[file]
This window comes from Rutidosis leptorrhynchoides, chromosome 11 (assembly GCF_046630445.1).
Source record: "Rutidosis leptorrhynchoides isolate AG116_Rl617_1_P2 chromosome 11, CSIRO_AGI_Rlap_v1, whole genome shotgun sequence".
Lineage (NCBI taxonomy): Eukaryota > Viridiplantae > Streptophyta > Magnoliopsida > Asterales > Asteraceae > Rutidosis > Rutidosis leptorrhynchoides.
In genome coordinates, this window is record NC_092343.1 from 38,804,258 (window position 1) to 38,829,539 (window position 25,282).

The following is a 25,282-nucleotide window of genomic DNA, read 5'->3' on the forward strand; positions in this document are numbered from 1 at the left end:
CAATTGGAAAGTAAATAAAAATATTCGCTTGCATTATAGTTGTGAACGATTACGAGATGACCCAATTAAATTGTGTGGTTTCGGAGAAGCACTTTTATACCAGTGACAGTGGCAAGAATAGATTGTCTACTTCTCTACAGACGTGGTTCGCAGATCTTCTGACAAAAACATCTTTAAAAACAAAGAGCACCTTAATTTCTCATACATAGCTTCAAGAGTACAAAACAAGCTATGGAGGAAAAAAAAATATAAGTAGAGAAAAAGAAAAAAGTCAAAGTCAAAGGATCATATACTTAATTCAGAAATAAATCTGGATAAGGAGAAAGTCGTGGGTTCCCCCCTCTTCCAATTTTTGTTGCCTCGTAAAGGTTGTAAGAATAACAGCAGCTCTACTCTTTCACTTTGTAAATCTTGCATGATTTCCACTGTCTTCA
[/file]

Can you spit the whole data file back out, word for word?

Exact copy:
This window comes from Rutidosis leptorrhynchoides, chromosome 11 (assembly GCF_046630445.1).
Source record: "Rutidosis leptorrhynchoides isolate AG116_Rl617_1_P2 chromosome 11, CSIRO_AGI_Rlap_v1, whole genome shotgun sequence".
Lineage (NCBI taxonomy): Eukaryota > Viridiplantae > Streptophyta > Magnoliopsida > Asterales > Asteraceae > Rutidosis > Rutidosis leptorrhynchoides.
In genome coordinates, this window is record NC_092343.1 from 38,804,258 (window position 1) to 38,829,539 (window position 25,282).

The following is a 25,282-nucleotide window of genomic DNA, read 5'->3' on the forward strand; positions in this document are numbered from 1 at the left end:
CAATTGGAAAGTAAATAAAAATATTCGCTTGCATTATAGTTGTGAACGATTACGAGATGACCCAATTAAATTGTGTGGTTTCGGAGAAGCACTTTTATACCAGTGACAGTGGCAAGAATAGATTGTCTACTTCTCTACAGACGTGGTTCGCAGATCTTCTGACAAAAACATCTTTAAAAACAAAGAGCACCTTAATTTCTCATACATAGCTTCAAGAGTACAAAACAAGCTATGGAGGAAAAAAAAATATAAGTAGAGAAAAAGAAAAAAGTCAAAGTCAAAGGATCATATACTTAATTCAGAAATAAATCTGGATAAGGAGAAAGTCGTGGGTTCCCCCCTCTTCCAATTTTTGTTGCCTCGTAAAGGTTGTAAGAATAACAGCAGCTCTACTCTTTCACTTTGTAAATCTTGCATGATTTCCACTGTCTTCA